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fiber-optic-uart
graphics-footprints Design first draft Oct 10, 2019
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README.md
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README.md

Fiber Optic UART

Have you ever thought, "you know, this basic serial link really needs to be more complicated?" Do you lie awake at night wondering whether you could communicate better if blinky lights were involved? Are you unsatisfied with the metallic aftertaste or disappointing mouthfeel from your cabling?

Well, my friend, look no further! This project contains the schematics for a simple and inexpensive fiber-optic transceiver usable for any serial communication link up to 50 megabaud! It is fairly robust to both data and power glitches and uses inexpensive POF (Plastic Optical Fiber) fiber-optic cables.

Front Back

Power and signaling

A variety of power supply and signal level options are available. These can be configured by the solder jumpers on the board.

3.3V signal level

As configured, the transceiver works with 3.3V signals. For this application, power can be provided from either a regulated 3.3V or unregulated 3.6–5.5V supply.

  • Regulated 3.3V input: Jumper Power to U and Unreg to 3. This disconnects the onboard regulator and powers the board off the +3.3V pin.
  • Unregulated 3.6V–5.5V input: Jumper Power to R. This powers the board off the onboard regulator, which is supplied from the +5V pin. The Unreg jumper is not used in this configuration.

Signal inversion

To increase the longevity of the transciever LEDs, they should be enabled as little as possible. Thus, the TX and RX signals can be individually inverted, allowing the transceivers to also act as inverters as needed.

  • For NRZ-type signaling, no inversion is needed: Jumper TX to N and RX to N.
  • For UART signals, the default bus state is a logic 1, so it is preferable to invert the waveform on the fiber: Jumper TX to I and RX to I.
  • To invert the received signal, jumper one of TX or RX to I and the other to N. Choose where to perform the inversion based on the desired fiber-optic waveform.

5V signal level

The chosen transcievers can support 5V logic signals as well. However, the specified TVS diodes will hold the data pins at or below 3.5V; for 5V signals, the diodes must either be removed or replaced with an appropriate alternative.

Power must be supplied from a regulated 5V power supply: Jumper Power to U and Unreg to 5. This disconnects the onboard regulator and powers the board from the +5V pin.

Keep in mind that 5V power will shorten the lifespan of the transciever LEDs as well.

Extra: 3.3V out

To tap the onboard regulated 3.3V power supply, jumper Power to both U and R and Unreg to 3. Do not use Unreg jumpered to 5. This will provide 3.3V on the +3.3V pin. The regulator should be able to supply about 50 mA to +3.3V in this configuration.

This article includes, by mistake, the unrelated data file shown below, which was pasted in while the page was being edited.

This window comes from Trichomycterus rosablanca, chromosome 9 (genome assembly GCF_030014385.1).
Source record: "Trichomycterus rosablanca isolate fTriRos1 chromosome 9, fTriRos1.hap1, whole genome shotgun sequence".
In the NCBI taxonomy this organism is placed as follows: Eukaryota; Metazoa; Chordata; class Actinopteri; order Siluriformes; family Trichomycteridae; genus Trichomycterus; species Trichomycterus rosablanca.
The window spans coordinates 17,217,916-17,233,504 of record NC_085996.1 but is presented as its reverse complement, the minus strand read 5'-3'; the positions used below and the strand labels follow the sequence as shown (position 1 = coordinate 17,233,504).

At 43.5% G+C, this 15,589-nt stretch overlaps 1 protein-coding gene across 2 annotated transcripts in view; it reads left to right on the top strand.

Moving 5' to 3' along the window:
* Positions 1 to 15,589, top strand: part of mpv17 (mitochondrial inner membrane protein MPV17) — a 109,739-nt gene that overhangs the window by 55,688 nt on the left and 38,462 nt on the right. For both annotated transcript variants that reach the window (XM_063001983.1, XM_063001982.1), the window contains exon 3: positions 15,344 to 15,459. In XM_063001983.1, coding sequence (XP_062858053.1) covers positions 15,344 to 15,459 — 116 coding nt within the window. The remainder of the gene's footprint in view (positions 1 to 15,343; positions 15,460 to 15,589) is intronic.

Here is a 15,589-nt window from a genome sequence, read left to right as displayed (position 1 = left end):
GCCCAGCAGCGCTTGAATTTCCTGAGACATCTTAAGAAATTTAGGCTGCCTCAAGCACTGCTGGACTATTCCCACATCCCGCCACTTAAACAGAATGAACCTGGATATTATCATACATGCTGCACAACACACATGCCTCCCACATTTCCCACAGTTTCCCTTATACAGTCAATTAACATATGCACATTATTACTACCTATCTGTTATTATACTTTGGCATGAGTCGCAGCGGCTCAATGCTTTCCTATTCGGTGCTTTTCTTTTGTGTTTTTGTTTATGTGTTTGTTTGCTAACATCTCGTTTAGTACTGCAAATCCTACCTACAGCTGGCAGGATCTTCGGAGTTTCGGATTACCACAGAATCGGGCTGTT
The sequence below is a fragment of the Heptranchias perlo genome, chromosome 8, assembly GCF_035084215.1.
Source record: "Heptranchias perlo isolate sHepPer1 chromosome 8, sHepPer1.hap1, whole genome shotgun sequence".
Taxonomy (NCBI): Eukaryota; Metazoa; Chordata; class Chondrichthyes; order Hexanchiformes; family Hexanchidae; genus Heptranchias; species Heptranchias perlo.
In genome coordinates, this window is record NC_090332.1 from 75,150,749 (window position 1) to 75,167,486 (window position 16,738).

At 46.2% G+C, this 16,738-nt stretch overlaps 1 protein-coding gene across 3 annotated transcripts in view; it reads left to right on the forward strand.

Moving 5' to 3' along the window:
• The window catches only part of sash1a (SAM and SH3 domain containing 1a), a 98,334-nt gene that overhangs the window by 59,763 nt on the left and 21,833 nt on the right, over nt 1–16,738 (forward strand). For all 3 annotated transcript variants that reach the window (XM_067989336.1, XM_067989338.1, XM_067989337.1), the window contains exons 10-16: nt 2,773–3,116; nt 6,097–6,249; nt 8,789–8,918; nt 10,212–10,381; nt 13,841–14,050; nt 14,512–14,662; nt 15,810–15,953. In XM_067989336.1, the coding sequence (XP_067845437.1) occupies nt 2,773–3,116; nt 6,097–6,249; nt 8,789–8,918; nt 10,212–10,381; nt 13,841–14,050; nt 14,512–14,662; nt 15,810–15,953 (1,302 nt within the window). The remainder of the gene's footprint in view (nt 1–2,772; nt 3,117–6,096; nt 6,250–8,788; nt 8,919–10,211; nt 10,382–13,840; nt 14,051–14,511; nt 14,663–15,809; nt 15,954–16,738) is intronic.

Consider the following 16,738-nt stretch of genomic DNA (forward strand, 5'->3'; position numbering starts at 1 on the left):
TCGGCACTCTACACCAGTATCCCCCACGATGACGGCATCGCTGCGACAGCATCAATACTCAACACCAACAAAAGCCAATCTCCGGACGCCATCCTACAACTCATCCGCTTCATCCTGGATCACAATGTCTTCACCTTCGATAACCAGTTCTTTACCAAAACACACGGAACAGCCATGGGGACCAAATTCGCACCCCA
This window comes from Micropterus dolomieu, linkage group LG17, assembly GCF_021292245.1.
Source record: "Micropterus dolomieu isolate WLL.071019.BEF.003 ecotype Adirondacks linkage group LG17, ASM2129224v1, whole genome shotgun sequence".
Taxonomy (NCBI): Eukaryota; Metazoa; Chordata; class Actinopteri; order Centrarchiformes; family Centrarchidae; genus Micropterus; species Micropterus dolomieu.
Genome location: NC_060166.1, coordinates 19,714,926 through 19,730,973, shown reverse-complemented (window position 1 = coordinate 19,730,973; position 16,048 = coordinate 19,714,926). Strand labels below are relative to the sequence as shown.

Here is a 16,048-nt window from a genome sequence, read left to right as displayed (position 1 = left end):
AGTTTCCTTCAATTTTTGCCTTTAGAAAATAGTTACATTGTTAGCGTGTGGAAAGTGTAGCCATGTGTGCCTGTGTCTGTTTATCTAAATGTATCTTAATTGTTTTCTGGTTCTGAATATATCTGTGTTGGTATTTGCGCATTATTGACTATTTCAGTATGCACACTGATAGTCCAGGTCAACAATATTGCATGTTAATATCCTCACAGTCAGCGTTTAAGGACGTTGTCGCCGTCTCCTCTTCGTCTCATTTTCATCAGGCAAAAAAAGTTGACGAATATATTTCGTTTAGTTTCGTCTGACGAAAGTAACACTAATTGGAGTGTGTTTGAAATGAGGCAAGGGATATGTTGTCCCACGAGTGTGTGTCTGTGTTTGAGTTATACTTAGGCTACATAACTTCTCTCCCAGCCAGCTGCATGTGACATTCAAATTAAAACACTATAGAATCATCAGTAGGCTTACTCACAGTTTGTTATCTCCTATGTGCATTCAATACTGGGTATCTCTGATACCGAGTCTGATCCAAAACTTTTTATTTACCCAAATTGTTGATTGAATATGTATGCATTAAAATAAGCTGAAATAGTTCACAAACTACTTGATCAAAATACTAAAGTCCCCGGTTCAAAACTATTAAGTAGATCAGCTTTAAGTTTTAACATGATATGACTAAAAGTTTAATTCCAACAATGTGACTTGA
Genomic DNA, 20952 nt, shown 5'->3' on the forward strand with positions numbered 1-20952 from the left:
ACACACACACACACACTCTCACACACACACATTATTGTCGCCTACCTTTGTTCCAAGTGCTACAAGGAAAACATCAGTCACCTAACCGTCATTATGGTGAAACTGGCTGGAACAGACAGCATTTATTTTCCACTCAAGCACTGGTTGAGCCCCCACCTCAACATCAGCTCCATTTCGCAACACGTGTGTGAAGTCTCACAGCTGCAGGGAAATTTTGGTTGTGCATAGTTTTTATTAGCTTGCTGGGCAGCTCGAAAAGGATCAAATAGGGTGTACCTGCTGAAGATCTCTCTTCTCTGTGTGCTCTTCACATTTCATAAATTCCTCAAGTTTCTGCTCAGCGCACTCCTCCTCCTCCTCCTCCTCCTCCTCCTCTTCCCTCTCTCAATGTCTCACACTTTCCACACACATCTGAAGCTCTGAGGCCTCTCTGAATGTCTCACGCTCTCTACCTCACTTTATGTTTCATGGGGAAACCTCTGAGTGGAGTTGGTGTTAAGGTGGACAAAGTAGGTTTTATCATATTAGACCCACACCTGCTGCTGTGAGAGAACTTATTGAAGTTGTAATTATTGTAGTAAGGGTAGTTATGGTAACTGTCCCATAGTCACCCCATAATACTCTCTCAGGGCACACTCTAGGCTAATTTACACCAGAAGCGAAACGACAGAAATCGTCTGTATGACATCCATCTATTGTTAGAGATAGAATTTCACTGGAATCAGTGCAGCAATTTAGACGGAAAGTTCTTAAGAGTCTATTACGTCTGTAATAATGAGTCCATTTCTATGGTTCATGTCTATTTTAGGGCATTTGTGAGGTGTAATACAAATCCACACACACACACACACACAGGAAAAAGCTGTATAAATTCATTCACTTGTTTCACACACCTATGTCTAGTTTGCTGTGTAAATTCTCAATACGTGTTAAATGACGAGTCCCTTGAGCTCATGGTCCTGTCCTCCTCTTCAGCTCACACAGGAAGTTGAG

Please monitor the temperature of the regulator IC in this configuration.

Component notes

Transciever

The transciever is capable of transmitting digital signals from DC to 50 Mbaud. This is more that sufficient for 115200 bits/sec UART signaling. It should also be usable for low-speed digital control signals such as relay switching signals.

The transceivers use standard 2.2 mm POF fiber. They directly grab the fiber, so crimped-on terminals are not necessary. All that is necessary for terminating the fiber is basic polishing.

Power

The onboard regulator is an LDO selected for its high power supply rejection ratio (PSRR). This improves the transciever's resilience in harsh environemnts where clean power may not be assured. Generous filter capacitors are also used.

Revisions

Rev. 0

  • Initial revision
  • No revision mark; PCB lot no. 2782500A-Y1-15

Rev. 1

  • Improve silkscreen text legibility
  • Include CERN OHL license notice
  • Add test points for Vin and Vo
  • Uses same solder stencil as Rev. 0

Credits

This project developed by the SeNDeComp research group. Thanks to Ford Motor Company, Missouri S&T, and the US Department of Education for funding the research that motivated this project.

Trans-istor logo provided by C. Sparks.

License

Copyright Natasha Jarus 2019.

This documentation describes Open Hardware and is licensed under the CERN OHL v.1.2.

You may redistribute and modify this documentation under the terms of the CERN OHL v.1.2. This documentation is distributed WITHOUT ANY EXPRESS OR IMPLIED WARRANTY, INCLUDING OF MERCHANTABILITY, SATISFACTORY QUALITY AND FITNESS FOR A PARTICULAR PURPOSE. Please see the CERN OHL v.1.2 for applicable conditions.

If you use this project and have any questions, comments, or modifications, let me know!

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